Alexandrine Parakeet – Care, Food & Profile

Alexandrine Parakeets are popular for their intelligence, stunning beauty, and talking abilities. These average size parrots belong to the Psittacidae family. Perhaps, even more important, is that they are named after Alexander the Great.

So, they are often associated with the elite and nobility. Apart from these, alexandrine parakeets love visitors. If someone new visits, you may become history to your parakeet until he/she leaves the house.

Moreover, they are independent, so they can keep themselves entertained when you are busy. Actually, there are several positive things to talk about alexandrine parakeets.

In this post, we will look at several things about these birds, including their origin, appearance, talking ability, diet, and cage requirements. So, let’s get started.

Alexandrine Parakeet Origin and Natural Habitat

Alexandrine parakeet or simply Alexandrian parrot traces its origin to Sri Lanka and East India to Hyderabad.

Specifically, they are found in Narcondam and Islands of India, Sri Lanka, Pakistan, most of Nepal, Bangladesh, Bhutan, southern and central Myanmar, South and western Laos, central Thailand, and Southern Vietnam.

It is one of the largest Asiatic parakeets. In the wild, this species can survive in a variety of habitats. These include woodlands, semi-green forests, moist and dry forests, mangroves, riverine forests, and agricultural lands. Most of these areas are about 3000ft in elevation.

As mentioned above, the bird got its name from Alexander the Great who exported several birds from India to the Mediterranean and European regions. In Europe, these birds were prizes by nobles and royalty.

These parakeets fascinated both ancient Asians and Romans, where they treat alexandrine parakeets as their household pets. Some feral populations still exist around the world.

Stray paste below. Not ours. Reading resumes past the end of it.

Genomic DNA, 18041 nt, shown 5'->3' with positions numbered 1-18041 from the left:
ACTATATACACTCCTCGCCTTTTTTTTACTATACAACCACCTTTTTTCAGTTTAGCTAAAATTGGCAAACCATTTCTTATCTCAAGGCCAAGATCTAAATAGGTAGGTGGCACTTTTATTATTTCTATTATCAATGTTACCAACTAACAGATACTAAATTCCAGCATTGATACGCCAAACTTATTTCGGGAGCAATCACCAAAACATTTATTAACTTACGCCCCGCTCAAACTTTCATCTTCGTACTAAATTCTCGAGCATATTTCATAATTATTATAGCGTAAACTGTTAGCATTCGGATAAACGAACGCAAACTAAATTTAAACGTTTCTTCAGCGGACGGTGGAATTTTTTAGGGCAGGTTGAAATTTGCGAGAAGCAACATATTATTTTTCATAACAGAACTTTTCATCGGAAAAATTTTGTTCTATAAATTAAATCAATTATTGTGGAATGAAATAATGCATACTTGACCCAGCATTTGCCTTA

They are mainly found in Germany, Spain, Turkey, the UK, Belgium, Iran, Hong Kong, and the Arabian Peninsula. Early day historians believe that alexandrine parakeets were the first category of parakeets to inhabit Europe.

They gave it a scientific name eupatri, which is derived from Greek. Here the eu prefix is a description of nobility or looking good, while the suffix Patria is supposed to represent ancestry or fatherland.

Going by these translations, we can safely conclude that their name was supposed to mean noble fatherland or noble nation.

Alexandrine Parakeet Appearance

The long-tailed alexandrine parakeet comes with a bright red beak and is almost similar to smaller rose-ringed parakeets. But most of the body is green.

Besides the predominantly green body, they also have blue-grey cheeks markings on the cheeks and back of the neck. Other notable features are red patches on the shoulder, a yellow-green abdomen, and a massive red beak with yellow tips. The top of the tail is green and blue while the underside is mostly yellow.

Regardless of their age, alexandrine parakeets have a bold reddish-brown patch on the upper side of their wing converse or simply the shoulder patch. This is usually seen at their firms feathering when they are coming out of their nests.

One unique thing about these parakeets is that they are dimorphic in adulthood. During their early years, usually under 3 years, they are all similar in appearance, but as they grow older, the males will adopt additional colors.

That is why it is very easy to differentiate between adult males and females. The females do not have additional coloring on their bodies, while adult males feature a black and rose-colored ring on their necks.

The younger parakeets usually have shorter middle-tail feathers, so they tend to be shorter overall. As they grow, they acquire adult feathering at about 18 – 30 months.

However, some immature parakeets can show up these feathers as young as 12 months. You can be able to identify young male parakeets as soon as they display the pitch-black feathers.

Alexandrine Parakeet Food and Diet

In the wild, these birds love to group themselves into small flocks. Given that they are omnivorous, they survive on wild fruits, wild seeds, grain, nectar, and other vegetation. Occasionally, they chase after insects.